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Stellenbosch University partner with AB InBev

Published Sep 13, 2017


JOHANNESBURG - Agronomists and food scientists of Stellenbosch University

(SU) on Wednesday announced their partnership with have the multinational

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beverage and brewing company Anheuser-Busch InBev SA/NV (AB InBev).The R6 million funding received is set to allow them to

tackle specific issues over the next three years related to the production of


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It will also include crops such as cassava and sorghum

that is often used in beer making in many African countries. 

Their endeavours are being funded through the new AB InBev Research Chair

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in Agronomy held by Prof Nick Kotze of the SU Department of Agronomy.

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In a statement, Professor Nick Kotze said the bursaries

worth R1 million will be provided to six undergraduate and four postgraduate

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MSc students at SU.

A further R1 million is being set aside to fund various research projects. Nikki Else,  Research and Development

Manager said Agriculture Africa at AB InBev, is the biggest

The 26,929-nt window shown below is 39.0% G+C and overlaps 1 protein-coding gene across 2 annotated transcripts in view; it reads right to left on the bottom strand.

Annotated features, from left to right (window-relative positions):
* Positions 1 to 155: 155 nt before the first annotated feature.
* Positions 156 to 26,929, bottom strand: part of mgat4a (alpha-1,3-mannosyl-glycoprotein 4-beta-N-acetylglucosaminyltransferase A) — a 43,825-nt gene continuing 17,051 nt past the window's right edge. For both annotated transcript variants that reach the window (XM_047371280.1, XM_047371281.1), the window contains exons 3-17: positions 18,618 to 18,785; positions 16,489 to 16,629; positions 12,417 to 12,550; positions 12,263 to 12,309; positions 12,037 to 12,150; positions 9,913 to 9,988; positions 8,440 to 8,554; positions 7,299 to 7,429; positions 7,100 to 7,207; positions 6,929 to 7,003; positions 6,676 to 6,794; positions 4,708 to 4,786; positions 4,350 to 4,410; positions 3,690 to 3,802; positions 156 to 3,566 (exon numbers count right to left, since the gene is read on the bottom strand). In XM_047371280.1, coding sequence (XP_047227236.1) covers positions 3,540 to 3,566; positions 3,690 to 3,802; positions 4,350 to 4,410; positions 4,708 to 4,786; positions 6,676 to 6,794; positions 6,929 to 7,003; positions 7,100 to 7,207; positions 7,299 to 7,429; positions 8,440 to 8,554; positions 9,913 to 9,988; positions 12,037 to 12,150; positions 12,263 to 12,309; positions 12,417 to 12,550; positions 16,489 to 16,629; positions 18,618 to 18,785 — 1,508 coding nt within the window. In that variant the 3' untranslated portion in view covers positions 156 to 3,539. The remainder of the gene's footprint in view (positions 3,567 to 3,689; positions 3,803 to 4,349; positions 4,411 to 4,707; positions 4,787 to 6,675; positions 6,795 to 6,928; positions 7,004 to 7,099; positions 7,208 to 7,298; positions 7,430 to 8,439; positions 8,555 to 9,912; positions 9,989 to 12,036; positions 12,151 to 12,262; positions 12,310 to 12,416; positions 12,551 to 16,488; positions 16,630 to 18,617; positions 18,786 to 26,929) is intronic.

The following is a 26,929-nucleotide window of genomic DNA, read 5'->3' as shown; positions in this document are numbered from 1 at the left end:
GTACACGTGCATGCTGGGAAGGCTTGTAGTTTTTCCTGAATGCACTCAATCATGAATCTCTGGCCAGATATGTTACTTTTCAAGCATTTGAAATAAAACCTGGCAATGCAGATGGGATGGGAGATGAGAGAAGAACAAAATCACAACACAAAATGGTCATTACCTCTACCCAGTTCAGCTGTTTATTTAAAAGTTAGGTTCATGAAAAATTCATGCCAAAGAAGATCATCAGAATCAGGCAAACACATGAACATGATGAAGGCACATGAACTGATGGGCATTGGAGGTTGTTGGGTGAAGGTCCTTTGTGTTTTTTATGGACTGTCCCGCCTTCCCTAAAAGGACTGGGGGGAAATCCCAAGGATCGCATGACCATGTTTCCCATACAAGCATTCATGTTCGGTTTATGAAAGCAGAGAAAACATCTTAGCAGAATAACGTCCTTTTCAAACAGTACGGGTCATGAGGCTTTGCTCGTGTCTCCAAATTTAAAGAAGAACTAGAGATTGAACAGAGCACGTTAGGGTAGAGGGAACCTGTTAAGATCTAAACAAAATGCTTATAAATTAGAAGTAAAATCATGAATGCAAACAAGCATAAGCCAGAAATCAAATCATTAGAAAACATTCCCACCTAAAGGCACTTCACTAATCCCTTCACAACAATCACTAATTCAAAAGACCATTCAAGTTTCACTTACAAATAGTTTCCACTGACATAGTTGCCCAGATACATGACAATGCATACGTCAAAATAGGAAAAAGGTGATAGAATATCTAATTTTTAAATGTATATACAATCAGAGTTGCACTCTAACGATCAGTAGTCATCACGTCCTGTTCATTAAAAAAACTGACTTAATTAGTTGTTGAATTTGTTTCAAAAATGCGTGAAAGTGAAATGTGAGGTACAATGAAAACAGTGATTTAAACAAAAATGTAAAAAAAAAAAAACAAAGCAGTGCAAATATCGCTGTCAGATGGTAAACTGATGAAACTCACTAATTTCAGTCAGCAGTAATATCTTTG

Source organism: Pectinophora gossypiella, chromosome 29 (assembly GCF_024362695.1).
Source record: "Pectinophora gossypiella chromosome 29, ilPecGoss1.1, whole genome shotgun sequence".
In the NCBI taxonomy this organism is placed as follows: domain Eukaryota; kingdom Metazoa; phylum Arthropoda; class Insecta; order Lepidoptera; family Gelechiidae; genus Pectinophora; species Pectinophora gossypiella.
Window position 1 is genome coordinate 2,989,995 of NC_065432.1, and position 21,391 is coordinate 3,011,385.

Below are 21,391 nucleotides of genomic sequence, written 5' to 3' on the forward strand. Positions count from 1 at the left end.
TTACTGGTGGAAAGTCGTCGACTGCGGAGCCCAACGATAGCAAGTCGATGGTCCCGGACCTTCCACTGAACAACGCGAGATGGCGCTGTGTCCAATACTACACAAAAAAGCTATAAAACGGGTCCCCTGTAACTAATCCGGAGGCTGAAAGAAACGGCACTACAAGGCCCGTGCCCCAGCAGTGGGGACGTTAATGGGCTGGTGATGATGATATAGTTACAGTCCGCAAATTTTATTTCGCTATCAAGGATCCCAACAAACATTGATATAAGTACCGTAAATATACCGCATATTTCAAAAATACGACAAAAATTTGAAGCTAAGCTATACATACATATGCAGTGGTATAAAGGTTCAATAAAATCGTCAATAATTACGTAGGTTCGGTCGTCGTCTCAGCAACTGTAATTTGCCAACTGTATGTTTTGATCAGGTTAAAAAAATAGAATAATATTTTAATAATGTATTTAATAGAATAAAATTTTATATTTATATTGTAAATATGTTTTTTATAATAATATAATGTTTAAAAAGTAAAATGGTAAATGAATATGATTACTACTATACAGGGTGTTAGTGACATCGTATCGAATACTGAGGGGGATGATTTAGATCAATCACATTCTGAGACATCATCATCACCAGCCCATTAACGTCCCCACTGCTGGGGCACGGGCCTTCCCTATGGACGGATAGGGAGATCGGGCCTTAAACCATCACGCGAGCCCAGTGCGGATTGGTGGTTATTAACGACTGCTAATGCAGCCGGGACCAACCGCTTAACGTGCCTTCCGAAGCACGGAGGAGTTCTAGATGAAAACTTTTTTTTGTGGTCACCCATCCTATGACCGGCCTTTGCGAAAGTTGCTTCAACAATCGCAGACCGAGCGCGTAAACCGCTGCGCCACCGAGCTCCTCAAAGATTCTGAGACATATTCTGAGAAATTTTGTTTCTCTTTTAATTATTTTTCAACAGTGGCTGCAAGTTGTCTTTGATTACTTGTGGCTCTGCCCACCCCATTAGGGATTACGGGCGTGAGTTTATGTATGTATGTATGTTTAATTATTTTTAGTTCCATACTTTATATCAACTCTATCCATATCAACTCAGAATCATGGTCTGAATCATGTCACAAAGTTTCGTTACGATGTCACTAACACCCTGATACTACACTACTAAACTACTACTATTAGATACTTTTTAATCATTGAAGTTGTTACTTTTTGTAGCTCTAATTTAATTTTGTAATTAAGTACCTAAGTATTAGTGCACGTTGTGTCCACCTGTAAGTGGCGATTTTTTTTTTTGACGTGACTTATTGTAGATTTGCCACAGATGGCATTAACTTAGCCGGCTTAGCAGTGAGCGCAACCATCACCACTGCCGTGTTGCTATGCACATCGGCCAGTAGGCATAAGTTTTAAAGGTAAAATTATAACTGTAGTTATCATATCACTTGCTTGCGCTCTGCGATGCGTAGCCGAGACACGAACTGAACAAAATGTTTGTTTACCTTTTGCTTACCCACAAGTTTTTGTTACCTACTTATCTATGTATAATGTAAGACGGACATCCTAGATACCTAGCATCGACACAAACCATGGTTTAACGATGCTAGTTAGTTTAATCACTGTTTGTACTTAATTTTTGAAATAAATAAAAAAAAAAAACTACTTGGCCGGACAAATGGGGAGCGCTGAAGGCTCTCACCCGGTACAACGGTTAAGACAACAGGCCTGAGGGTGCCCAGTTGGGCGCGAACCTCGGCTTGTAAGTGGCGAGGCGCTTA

investment yet in a South African university by AB InBev Research,

or by SAB Miller, with which it merged in October 2016.

“We are excited about the partnership, and believe that

the research will mitigate potential risks within the supply chain,

demonstrating our commitment to South

Africa whilst ensuring the required quality

that meets the needs of our brewers and our customers,” said Else. “From the research, we hope to put forward

recommendations to predict the storage potential of pre-germinated grains, to

ensure that crops are not lost completely,” said Kotze.

Cassava and Sorghum research will also be

conducted where several varieties will be evaluated against agronomic and

quality criteria. Various trial sites in Africa

for selected varieties will be identified in order to determine

different climatic and soil conditions on production.  

Else said, projects related to cassava and sorghum will help ABInBev increase its

reach in Africa’s local beer market. “Through this project we hope to provide guidelines to

producers in these countries on the production techniques that work best to

grow quality sorghum.”

Another project involves food scientists at Stellenbosch University which will focus on

the detection of a quality compound issue found in the cassava plant. The project consists of Prof Kotze, Dr Stefan Hayward and

Prof Pieter Gouws of the Department of Food Science at Stellenbosch University,

as well as Dr Else of AB InBev.

“Laboratory facilities to do such tests are not always

available in the remote areas where cassava is typically produced,” explains

Prof Gouws. “Therefore, we’d like to develop a kit that is easy and quick to

use in the field.”


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